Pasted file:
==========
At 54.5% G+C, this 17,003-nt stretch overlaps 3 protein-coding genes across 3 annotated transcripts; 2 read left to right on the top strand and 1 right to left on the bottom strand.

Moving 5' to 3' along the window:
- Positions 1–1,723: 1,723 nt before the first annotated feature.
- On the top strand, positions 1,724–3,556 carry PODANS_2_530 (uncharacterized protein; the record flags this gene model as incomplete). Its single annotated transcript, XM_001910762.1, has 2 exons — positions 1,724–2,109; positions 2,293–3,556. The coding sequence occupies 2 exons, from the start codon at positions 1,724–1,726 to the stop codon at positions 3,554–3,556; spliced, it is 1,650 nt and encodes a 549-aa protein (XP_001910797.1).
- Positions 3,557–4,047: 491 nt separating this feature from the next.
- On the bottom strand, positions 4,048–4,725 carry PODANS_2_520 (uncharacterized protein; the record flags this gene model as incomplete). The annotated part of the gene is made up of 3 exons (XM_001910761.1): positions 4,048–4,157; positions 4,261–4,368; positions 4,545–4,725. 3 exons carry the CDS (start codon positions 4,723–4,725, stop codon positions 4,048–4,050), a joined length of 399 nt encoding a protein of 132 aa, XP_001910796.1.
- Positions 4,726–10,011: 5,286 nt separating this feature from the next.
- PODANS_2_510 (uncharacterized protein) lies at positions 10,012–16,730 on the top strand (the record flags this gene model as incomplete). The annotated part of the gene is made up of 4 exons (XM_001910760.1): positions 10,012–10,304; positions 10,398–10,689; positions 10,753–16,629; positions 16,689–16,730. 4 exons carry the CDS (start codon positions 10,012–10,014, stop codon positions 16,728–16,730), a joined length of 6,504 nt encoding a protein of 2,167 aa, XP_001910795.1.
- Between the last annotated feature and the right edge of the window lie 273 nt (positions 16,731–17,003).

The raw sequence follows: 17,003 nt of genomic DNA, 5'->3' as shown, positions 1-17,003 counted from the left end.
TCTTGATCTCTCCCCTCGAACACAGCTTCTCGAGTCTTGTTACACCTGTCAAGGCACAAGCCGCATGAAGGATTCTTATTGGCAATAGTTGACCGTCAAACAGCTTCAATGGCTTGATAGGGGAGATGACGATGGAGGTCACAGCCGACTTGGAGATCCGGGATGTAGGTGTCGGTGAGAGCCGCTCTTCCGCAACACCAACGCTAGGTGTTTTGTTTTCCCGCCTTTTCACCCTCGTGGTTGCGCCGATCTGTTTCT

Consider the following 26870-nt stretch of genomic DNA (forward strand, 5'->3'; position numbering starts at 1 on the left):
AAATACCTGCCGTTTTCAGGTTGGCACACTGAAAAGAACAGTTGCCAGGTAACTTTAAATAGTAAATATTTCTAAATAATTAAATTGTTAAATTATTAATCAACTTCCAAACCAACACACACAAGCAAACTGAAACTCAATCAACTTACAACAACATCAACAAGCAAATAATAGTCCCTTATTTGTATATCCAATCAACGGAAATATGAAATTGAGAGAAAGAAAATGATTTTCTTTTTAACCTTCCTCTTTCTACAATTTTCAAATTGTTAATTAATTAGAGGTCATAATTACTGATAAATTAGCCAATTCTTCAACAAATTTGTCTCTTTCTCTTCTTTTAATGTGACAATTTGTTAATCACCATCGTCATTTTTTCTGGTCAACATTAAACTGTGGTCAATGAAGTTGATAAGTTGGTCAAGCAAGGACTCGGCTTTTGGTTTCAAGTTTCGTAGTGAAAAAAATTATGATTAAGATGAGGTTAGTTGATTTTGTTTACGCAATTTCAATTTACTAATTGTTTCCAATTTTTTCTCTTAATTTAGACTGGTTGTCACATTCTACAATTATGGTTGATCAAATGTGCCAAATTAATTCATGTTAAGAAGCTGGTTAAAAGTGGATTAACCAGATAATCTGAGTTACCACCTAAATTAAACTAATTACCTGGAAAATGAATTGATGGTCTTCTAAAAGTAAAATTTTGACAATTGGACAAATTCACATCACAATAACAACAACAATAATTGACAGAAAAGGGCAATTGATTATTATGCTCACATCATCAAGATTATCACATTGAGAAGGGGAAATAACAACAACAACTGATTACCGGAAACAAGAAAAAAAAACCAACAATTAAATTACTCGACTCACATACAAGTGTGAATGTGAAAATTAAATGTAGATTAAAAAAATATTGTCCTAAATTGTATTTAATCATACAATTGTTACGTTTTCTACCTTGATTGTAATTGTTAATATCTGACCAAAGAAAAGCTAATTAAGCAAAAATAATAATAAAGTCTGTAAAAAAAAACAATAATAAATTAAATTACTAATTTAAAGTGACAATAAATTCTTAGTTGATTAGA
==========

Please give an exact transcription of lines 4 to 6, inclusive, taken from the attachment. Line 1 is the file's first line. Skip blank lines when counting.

- On the top strand, positions 1,724–3,556 carry PODANS_2_530 (uncharacterized protein; the record flags this gene model as incomplete). Its single annotated transcript, XM_001910762.1, has 2 exons — positions 1,724–2,109; positions 2,293–3,556. The coding sequence occupies 2 exons, from the start codon at positions 1,724–1,726 to the stop codon at positions 3,554–3,556; spliced, it is 1,650 nt and encodes a 549-aa protein (XP_001910797.1).
- Positions 3,557–4,047: 491 nt separating this feature from the next.
- On the bottom strand, positions 4,048–4,725 carry PODANS_2_520 (uncharacterized protein; the record flags this gene model as incomplete). The annotated part of the gene is made up of 3 exons (XM_001910761.1): positions 4,048–4,157; positions 4,261–4,368; positions 4,545–4,725. 3 exons carry the CDS (start codon positions 4,723–4,725, stop codon positions 4,048–4,050), a joined length of 399 nt encoding a protein of 132 aa, XP_001910796.1.